I finally did hear back from Pendleton on the Power flour. The fellow who called me is in the Pendleton flour mill in Blackfoot, Idaho. We had a nice conversation on the Power flour.
As it turns out, the absorption figure for the Power flour, 65%, is the rated absorption value for the flour, not the "operational hydration" value that I thought it might be, which could be a few percent higher. The 65% figure is rated with respect to a flour moisture content of 14%, which is the legal requirement. When I asked how the Power flour could have such a high rated absorption value with a protein content of only 13.5%, whereas other high gluten, high protein flours like the All Trumps, KASL, Kyrol, etc., had rated absorption values of around 63% with protein contents in excess of 14%, I was told that Pendleton very carefully selects and manages the wheat varieties used to make the Power flour to achieve the desired absorption value and other characteristics and specs for the Power flour. When I asked where the wheat was grown for the Power flour, he said the Power flour was milled from hard red spring wheat grown in Idaho.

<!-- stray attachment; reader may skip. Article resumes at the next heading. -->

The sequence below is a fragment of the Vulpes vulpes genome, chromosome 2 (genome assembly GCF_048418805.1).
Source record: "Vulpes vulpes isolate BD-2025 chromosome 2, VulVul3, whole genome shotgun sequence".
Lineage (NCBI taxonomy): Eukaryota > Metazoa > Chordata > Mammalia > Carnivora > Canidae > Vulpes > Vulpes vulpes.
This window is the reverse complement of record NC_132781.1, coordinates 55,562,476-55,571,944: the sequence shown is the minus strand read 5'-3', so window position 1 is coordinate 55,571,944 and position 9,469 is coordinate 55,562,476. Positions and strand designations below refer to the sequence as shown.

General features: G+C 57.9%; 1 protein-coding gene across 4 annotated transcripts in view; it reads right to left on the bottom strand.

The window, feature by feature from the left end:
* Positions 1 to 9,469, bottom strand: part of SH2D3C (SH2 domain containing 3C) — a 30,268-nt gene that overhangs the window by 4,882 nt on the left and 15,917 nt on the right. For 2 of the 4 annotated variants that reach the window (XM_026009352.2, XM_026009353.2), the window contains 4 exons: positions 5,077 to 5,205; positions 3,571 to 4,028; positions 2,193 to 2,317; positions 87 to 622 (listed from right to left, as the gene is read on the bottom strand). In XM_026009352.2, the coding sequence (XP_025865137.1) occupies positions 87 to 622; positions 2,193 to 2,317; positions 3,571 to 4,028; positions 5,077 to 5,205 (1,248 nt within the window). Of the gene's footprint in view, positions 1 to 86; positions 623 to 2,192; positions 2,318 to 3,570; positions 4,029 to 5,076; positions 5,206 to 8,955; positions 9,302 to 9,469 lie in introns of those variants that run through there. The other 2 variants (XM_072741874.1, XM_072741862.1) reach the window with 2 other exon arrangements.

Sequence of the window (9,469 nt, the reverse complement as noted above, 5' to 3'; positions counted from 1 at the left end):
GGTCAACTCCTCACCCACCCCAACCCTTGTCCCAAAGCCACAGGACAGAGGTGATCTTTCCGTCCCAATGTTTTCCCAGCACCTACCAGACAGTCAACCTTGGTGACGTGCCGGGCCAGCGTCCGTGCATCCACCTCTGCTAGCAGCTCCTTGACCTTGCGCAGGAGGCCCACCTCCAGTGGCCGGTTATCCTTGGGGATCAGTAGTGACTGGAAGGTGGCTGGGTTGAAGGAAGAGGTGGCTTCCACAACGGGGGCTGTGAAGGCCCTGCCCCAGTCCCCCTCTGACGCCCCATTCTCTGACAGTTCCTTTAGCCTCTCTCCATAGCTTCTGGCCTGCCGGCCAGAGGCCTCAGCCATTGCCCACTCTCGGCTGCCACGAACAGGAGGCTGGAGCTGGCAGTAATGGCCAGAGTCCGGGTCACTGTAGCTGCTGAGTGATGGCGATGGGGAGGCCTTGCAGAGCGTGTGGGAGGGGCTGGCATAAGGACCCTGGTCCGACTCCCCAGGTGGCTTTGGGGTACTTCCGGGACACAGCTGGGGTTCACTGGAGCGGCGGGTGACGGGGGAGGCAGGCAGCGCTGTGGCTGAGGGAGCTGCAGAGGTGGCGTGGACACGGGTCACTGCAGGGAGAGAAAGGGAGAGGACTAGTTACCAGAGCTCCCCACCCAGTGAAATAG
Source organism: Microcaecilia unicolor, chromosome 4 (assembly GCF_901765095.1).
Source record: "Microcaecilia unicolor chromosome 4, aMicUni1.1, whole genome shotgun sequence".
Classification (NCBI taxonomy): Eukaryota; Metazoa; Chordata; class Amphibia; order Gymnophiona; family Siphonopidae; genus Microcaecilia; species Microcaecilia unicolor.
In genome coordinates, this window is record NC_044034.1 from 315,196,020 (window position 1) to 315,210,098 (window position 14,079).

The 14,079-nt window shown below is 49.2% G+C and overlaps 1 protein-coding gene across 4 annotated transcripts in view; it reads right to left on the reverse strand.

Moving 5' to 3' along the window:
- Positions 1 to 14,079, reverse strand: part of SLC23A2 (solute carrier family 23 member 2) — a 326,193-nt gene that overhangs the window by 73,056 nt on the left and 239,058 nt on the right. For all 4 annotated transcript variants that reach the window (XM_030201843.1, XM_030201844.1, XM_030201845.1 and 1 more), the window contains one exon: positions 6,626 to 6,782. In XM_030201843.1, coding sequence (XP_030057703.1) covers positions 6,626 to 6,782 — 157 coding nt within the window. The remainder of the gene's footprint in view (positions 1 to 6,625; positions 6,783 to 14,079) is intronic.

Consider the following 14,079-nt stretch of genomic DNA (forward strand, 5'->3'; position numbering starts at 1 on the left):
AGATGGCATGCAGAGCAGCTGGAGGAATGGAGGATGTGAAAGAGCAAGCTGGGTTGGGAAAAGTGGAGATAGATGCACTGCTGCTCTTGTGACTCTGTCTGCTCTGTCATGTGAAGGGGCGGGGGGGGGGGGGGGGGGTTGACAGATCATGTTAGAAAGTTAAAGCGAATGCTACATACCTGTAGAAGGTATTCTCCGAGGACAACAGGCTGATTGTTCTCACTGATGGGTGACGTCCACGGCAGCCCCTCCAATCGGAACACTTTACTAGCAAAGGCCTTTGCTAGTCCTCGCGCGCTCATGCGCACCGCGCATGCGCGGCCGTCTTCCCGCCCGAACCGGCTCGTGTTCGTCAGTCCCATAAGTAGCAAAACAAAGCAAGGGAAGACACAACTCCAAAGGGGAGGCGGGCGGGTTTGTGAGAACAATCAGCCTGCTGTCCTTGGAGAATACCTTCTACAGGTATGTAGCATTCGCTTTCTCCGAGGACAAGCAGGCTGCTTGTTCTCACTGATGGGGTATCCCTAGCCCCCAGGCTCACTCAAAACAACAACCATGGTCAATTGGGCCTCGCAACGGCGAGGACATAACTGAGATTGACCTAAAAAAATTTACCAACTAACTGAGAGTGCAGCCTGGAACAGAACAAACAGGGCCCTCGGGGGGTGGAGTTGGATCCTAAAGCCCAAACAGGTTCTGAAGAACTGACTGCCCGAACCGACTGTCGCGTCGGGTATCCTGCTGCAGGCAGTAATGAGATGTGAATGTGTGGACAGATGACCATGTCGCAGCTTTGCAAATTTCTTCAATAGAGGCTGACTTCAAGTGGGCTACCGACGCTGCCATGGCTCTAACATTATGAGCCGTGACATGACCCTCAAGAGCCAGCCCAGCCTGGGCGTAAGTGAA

When we discussed the absorption value in greater detail, he said that the 65% figure was a legitimate figure as far as actual hydration was concerned. I asked if one were using a standard Hobart planetary mixer with a 60-quart or 80-quart bowl, would one get any stickiness in the finished dough. He said no, not at all. When I asked if one could use a hydration value of say, 67%, he said that it was perhaps possible but that the typical range of hydrations for the Power flour was 64.5-65.5%.
As the photo of the Pendleton Power flour bag that scott123 posted earlier in this thread indicates, the Power flour also contains some Vitamin C and an enzyme. The enzyme is actually fungal amylase.
So, that's the story on the Power flour.